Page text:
Ankara plans to use its low altitude air defence missile system HISAR-A to repel the advances of the Russia-backed Assad regime.
Turkey will bring out its HISAR-A air defence system to support its game-changing drone warfare and repel the ground advances of the Russian-backed Assad regime in Idlib, according to the Defence Industries Presidency (SSB).
SSB president Ismail Demir announced on Tuesday that the HISAR-A system will be installed in the contested region within a week.
In addition to HISAR-A, which covers low-altitude drone range, Demir said a medium-range HISAR-O will also be deployed soon.
So what are the essential features of the HISAR air defence systems?
The project started in 2007 and is part of the Turkish air defence technology HISAR.
It is capable of hitting targets within the range of 15 kilometres and at a ten-kilometre altitude.
It allows the armed Unmanned Aerial Vehicles (UAV) to navigate through the low-altitude air space and hit targets with precision by reducing the possibility of getting hit by low-flying helicopters and jets.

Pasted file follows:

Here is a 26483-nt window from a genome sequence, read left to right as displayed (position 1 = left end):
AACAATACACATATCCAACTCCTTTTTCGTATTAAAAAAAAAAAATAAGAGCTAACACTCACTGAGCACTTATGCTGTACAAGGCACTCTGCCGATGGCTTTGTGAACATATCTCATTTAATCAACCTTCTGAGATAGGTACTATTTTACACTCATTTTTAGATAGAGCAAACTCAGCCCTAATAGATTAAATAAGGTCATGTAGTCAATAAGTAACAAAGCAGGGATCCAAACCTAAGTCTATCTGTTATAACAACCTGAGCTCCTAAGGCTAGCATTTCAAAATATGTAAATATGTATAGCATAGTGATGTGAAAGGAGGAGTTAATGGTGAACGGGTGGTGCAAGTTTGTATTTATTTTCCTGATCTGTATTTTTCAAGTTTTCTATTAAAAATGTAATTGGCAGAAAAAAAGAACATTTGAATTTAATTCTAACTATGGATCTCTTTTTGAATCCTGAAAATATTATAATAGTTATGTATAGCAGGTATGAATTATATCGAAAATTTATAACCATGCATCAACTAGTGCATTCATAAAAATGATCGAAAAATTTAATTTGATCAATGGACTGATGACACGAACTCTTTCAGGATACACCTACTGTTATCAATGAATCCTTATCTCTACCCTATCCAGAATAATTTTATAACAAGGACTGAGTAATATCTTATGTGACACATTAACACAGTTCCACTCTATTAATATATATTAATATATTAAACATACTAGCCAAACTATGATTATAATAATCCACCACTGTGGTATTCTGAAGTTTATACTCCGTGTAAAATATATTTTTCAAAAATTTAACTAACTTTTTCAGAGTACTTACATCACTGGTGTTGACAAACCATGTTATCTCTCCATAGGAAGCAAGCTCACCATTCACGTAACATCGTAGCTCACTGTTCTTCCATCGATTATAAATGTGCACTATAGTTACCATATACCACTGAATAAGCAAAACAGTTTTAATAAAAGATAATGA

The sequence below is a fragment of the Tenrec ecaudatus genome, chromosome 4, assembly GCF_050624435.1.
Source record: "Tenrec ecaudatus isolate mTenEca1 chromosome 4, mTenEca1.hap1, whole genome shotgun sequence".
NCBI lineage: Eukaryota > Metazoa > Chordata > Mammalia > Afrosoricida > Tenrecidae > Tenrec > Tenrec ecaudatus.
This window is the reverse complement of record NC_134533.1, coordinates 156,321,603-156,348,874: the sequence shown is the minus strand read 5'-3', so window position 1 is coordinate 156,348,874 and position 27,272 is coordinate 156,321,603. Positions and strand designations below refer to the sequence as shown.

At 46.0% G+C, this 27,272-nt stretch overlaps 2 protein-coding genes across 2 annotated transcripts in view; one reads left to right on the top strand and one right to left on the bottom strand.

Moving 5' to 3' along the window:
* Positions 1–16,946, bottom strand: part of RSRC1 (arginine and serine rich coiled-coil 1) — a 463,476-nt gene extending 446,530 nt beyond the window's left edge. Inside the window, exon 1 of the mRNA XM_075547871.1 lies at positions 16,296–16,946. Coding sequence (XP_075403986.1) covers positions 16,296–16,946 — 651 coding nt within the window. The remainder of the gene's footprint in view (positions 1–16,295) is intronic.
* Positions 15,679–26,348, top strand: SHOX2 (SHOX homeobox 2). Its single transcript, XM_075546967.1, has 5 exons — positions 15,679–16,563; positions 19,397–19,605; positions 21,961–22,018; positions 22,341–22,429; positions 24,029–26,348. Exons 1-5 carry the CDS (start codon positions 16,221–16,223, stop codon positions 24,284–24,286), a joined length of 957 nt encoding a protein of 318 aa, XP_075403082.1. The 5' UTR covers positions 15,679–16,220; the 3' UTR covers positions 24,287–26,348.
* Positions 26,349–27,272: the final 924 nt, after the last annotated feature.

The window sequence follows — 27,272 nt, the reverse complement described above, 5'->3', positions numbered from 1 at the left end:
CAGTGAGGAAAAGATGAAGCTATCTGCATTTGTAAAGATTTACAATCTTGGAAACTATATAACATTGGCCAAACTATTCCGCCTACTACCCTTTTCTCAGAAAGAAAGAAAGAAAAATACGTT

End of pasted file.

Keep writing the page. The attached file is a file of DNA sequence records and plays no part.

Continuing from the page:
It consists of a Self Propelled Autonomous Low Altitude Air Defence Missile System, Missile Launch System, Low Altitude Missile and Missile Transport and a Loading System, which developed by Turkish leading defence industry companies ASELSAN and ROKETSAN.
HISAR-A can detect and track targets by day and night and in bad weather conditions with the help of positioning and direction finding systems. It could easily integrate with the whole defence system and has a potent friend-enemy recognition system.
In March 2019, it had a hundred percent success rate in test-firings by hitting a high-speed target aircraft. Moreover, HISAR-A also hit the second target with the change of engagement after it fired at the first one.
HISAR-O is capable of hitting long-distance targets at high altitudes. It could hit fighter planes, helicopters, UAVs, cruise missiles and air-to-land missiles.
It can neutralise targets within a range of 25 kilometres with at least 18 missiles ready to launch. HISAR-O can simultaneously detect and track more than 60 warplanes within a range of 40-60 kilometres.
A land-based transportable system KORAL, which is capable of intercepting, jamming and deceiving radar systems, is also being used in operations.